Commissioner of Correctional Services Woo Ying-ming said that Hong Kong’s prisons need to be technologically “smarter,” but dismissed suggestions of an independent oversight body.
Woo said at a Thursday press conference that his department started investigations based on 81 complaints last year, compared with 123 cases in 2017. Woo said his department takes complaints seriously and there are mechanisms in place to address them.
“There are many methods inside and outside the department to make complaints, and the Complaints Investigation Unit… will investigate fairly,” Woo said. “The system is open and constantly improving, so at the moment there is no need for an oversight body.”
The Correctional Services Department Complaints Committee – an internal group that examines investigation results – went over 98 cases last year: five complaints were found to be substantiated and one was partly substantiated.
Asked about the relatively low number of cases found to be substantiated, Woo said that investigations must be evidence-based, and cannot only rely on the testimony of the complainant. He added: “All investigation bodies use this method, not just the Correctional Services Department.”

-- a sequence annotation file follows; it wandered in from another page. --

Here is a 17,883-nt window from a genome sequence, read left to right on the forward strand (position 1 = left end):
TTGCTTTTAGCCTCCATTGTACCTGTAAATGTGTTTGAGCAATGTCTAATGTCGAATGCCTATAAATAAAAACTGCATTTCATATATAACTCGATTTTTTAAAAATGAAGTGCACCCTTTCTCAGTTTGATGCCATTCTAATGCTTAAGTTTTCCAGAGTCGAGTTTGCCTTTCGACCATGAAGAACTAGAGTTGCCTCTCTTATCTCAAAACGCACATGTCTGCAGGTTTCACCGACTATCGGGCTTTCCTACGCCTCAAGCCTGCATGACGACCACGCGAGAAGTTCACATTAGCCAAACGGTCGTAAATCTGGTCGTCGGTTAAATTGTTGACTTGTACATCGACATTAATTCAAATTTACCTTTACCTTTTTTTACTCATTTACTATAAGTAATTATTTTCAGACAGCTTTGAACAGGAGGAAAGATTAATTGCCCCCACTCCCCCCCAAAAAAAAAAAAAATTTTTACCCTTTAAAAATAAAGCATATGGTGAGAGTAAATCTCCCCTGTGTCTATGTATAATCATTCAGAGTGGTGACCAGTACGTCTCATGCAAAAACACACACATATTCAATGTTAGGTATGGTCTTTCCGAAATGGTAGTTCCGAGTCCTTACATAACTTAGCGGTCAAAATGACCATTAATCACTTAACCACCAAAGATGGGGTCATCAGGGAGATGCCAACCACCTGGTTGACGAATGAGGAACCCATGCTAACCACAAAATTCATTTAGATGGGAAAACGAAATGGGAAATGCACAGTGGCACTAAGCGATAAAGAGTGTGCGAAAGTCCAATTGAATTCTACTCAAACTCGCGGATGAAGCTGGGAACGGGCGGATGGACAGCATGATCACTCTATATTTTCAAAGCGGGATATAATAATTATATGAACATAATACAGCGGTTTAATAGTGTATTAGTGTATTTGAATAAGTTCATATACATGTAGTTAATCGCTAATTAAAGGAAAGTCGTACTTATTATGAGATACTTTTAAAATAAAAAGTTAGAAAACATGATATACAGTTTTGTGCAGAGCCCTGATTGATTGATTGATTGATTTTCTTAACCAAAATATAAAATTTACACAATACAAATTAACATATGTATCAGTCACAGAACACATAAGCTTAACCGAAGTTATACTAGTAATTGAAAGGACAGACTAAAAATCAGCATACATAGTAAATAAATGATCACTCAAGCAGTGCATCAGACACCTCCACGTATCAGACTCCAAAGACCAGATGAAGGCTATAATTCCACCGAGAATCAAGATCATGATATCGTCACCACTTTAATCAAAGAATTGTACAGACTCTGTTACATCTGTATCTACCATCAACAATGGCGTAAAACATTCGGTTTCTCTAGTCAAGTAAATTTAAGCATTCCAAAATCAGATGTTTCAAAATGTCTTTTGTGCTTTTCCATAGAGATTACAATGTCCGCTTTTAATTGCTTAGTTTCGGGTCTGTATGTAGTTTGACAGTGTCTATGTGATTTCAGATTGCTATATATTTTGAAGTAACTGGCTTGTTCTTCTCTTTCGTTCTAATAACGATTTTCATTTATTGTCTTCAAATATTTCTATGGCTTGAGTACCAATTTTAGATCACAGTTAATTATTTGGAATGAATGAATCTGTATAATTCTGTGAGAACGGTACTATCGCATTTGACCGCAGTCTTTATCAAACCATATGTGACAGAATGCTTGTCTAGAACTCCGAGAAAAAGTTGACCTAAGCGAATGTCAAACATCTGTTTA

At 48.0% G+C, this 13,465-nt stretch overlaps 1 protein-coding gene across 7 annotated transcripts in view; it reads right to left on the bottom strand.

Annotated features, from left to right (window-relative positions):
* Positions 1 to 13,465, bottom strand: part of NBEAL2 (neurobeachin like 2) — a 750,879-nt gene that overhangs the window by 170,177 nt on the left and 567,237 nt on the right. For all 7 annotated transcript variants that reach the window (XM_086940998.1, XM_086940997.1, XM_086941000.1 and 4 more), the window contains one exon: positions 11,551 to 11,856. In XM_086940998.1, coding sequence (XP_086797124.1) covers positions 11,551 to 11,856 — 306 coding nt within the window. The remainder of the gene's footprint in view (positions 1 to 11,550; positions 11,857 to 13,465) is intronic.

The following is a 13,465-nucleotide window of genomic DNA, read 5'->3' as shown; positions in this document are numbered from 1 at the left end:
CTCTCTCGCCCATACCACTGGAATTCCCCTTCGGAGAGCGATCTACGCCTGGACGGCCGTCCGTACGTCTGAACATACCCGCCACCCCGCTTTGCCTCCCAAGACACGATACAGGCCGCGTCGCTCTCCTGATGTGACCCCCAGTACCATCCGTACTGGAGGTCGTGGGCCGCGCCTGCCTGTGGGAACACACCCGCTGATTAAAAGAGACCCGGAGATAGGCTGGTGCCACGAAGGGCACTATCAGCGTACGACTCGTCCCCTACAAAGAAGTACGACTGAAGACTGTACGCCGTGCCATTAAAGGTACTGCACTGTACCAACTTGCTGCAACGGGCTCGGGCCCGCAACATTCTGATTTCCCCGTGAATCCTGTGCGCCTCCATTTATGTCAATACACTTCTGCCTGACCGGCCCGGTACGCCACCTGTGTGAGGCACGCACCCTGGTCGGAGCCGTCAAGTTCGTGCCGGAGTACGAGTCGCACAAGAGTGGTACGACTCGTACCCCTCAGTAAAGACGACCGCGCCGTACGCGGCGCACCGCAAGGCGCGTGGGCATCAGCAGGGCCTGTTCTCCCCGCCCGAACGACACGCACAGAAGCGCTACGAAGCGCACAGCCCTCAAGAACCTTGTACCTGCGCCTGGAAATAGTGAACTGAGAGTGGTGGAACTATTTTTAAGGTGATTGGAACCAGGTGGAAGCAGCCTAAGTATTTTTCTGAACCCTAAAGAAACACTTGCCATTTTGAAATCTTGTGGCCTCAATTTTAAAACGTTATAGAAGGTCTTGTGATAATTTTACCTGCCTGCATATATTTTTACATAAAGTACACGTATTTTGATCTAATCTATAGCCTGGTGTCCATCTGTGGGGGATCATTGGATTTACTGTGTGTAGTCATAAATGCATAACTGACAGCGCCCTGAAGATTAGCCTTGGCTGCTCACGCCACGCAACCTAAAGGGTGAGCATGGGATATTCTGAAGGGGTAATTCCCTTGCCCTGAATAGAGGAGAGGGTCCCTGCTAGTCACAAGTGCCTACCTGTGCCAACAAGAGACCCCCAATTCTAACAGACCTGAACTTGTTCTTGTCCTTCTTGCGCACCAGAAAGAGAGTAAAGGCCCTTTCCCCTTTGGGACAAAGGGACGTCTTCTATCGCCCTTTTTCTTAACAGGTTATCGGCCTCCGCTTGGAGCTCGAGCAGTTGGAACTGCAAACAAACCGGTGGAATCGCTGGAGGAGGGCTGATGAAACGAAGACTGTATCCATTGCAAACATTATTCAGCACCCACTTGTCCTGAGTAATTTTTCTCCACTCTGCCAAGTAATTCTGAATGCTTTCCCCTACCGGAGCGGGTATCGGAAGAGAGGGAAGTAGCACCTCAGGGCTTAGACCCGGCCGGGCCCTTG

Last year, democracy activist Joshua Wong criticised the CSD’s complaints system as a “black box” because it was “people investigating their own people.” Wong made two complaints – one alleging that he was made to answer questions while squatting naked – but both were found to be unsubstantiated.
After exhausting the CSD’s complaint and appeal mechanism, Wong sued the Secretary for Justice for damages in court.
At the press conference, Woo said the average daily penal population in Hong Kong was 8,303 last year, a slight decrease from the year before.
Woo said there were 4,265 disciplinary charges against inmates in 2018 – a figure he described as “high” – and there were 483 cases involving violent acts. There were 48 self-harm cases and two inmates committed suicide.
Woo on Thursday also outlined a “smart prison” plan aimed at improving efficiency and protecting the personal safety of officers and inmates. Trial projects include a monitoring wristband, a “video analytic monitoring system” and a robotic arm that searches for drugs hidden in faeces.
The video system will analyse footage in real time and alert officers if inmates exhibit irregular or disorderly behaviour, such as self-harm or fighting. The wristband with monitor inmates’ health and location around the clock as well.
The robotic arm is expected to replace CSD officers who have to search manually for hidden drugs in excrement.
The trial projects will be assigned for testing at the centre hospital of the Lo Wu Correctional Institution, four dormitories of Pik Uk Prison and the Lai Chi Kok Reception Centre.